Wednesday, October 04, 2023

Fantasia International Film Festival 2023.10: Ms. Apocalypse, New Normal, Tokyo Revengers 2 - Part 1, and Empire V

Always awkward when the official account for a movie follows you on social media, faves and retweets all your posts about the festival, gets a lot of buzz from very enthusiastic programmers, and then you show up and just don't like the movie much at all. Figure I'll get an unfollow for it.

Not from Ms. Apocalypse writer/director Lim Sun-ae, though, there for her second day and had a pretty good film with her. One issue that was brought up was that there isn't a whole lot of representation for the disabled in Korean film (see also: everywhere), although one thing that I found kind of interesting was that I don't think Cho Yu-jin's affliction was ever actually named in the film, although Lim did specify muscular dystrophy in the Q&A. Interesting choice, that; I wonder if it was just a case of not wanting her to explain her condition when there are other, less sympathetic but more individual parts of her personality to highlight, or if it gave the filmmakers a little wiggle room with diagnoses.

I skipped a slot in the middle of the afternoon to get some fish & chips at McKibbins, amused by how, despite their being the official pub of the festival at least since The Irish Embassy burned down and my seeing their same promo before films at least 300 times, conservatively, I had never stepped foot in the place. I may not do so again, as I'm not a drinker and the food was just fne, but I can at least cross it off the list.

(I was kind of surprised to see another location, apparently larger, near the hotel/dorm where I was staying; I'd assumed it was a neighborhood business and now, like, did they expand from the one near Concordia to the one near UQÃM or vice versa, or is this a place that has locations all over Canada/Québec/Montréal and I just thought it was local? That sort of thing can throw you!)

The thing I skipped was A Disturbance in the Force, the documentary about the Star Wars Holiday Special; I've seen too many fandom-oriented documentaries at Boston Sci-Fi and music docs at IFFBoston that were fine but not really interesting, esecially if the subject matter doesn't, and I can't say this thing held any fascination for me, no matter how much I enjoy Star Wars. So I sat down to eat and ran some errands to make sure I had breakfast stuff on-hand at the hotel room instead. My friend Paul, who programs a theater in upstate New York, saw it and shrugged, saying it wasn't great, but he figured he could sell some tickets, although he was kid of surprised that the screening wasn't better-attended, but it's a different world than when we were younger - where once folks may have sought this out from vague memories and the desire to have even a little more material, there is now so much Star Wars that you have to choose what to care about, and the Holiday Special can properly be regarded as a memory-holed dead end.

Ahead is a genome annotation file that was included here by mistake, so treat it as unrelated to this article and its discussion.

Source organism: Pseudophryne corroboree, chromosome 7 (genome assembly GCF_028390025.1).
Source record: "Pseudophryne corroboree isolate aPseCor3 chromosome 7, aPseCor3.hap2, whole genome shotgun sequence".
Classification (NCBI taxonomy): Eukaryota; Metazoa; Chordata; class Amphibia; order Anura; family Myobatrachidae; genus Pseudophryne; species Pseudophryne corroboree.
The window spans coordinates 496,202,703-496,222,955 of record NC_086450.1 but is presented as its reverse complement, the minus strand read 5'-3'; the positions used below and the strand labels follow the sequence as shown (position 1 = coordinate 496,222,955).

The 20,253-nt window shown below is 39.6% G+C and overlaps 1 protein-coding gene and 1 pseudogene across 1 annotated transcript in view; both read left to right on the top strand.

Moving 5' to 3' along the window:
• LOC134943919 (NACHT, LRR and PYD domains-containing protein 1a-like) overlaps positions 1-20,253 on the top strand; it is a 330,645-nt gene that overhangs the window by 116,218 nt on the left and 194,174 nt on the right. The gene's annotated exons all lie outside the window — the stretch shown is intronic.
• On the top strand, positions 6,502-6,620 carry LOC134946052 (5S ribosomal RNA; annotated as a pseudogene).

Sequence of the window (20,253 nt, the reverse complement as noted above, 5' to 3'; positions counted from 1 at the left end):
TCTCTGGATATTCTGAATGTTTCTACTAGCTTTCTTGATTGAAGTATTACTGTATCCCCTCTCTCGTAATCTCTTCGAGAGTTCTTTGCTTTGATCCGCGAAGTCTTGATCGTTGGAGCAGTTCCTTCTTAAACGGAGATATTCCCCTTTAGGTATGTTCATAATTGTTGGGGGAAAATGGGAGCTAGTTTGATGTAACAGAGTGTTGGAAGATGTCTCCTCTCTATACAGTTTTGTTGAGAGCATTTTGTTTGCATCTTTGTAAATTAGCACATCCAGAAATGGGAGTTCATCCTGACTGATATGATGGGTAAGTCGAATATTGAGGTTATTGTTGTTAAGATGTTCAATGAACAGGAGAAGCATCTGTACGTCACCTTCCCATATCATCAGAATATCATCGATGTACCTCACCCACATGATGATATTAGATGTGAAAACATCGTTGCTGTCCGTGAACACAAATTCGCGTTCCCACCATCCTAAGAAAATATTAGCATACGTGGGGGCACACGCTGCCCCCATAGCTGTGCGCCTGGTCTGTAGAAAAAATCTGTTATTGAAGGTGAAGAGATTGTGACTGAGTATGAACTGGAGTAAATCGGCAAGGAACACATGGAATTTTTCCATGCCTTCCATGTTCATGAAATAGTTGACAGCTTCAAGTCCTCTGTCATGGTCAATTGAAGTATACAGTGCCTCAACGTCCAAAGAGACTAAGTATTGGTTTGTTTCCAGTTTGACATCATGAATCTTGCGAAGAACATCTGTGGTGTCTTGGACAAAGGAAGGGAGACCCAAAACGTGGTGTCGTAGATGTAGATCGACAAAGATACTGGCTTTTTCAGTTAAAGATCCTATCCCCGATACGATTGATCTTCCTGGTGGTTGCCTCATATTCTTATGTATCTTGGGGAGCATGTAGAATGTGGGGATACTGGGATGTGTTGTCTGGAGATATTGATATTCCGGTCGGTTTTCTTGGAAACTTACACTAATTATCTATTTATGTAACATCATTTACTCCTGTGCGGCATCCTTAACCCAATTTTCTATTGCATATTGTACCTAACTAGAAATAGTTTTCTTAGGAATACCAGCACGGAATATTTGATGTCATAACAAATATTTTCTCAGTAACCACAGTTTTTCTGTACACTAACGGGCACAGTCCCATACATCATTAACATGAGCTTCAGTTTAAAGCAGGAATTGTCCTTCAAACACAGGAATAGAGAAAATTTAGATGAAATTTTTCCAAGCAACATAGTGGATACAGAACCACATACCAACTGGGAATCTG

No guests for the next movie, because it was a last-minute substitution - My Worst Neighbor was, for one reason or another, no longer able to play the festival, so another Korean film, New Normal played in its place (there were noteworthy sponsors for the Korean film series this year, so there are likely reasons for not just treating it as a free slot). This was fine by me; I hadn't been able to fit it in earlier in the week and it looked to have roughly the same vibe. Made for a relatively small crowd in Hall, though, as I figure most folks who wanted to see it had six days earlier.

(The online program shows a short, "Uberlinks", as playing with the film, but my notes have no record of it; maybe it only played with the first screening.)

Director Tsutomu Hanabusa and prodcuer Naohito Inaba (second and third from left) were there for Tokyo Revengers 2 - Part 1, and as you might expect, there wasn't necessarily that much to say afterward, what with Part 2 scheduled for the next night.

Finally, Mitch Davis and Viktor Kinzburg toalking about EMPIRE V, which fills out that big Russia-shaped space on one's Letterboxd map nicely, and which had gotten a hard,enthusiastic push from Mitch in particular and certainly worked to attract some attention, especially with talk about how it had been banned for being too enthusiastic about taking on the oligarchs, but, man, you could feel Mitch's boundless enthusiasm clash with the reality of just how tough a slog this movie can be. One can absolutely see where a programmer's enthusiasm would develop - when watching the screener on a small screen, you would absolutely want to see some of it blown up to the size of a small building, and it's certainly got more ideas up its sleeve than the average blockbuster, but it can be dull to the point of sapping more life than its vampiric characters.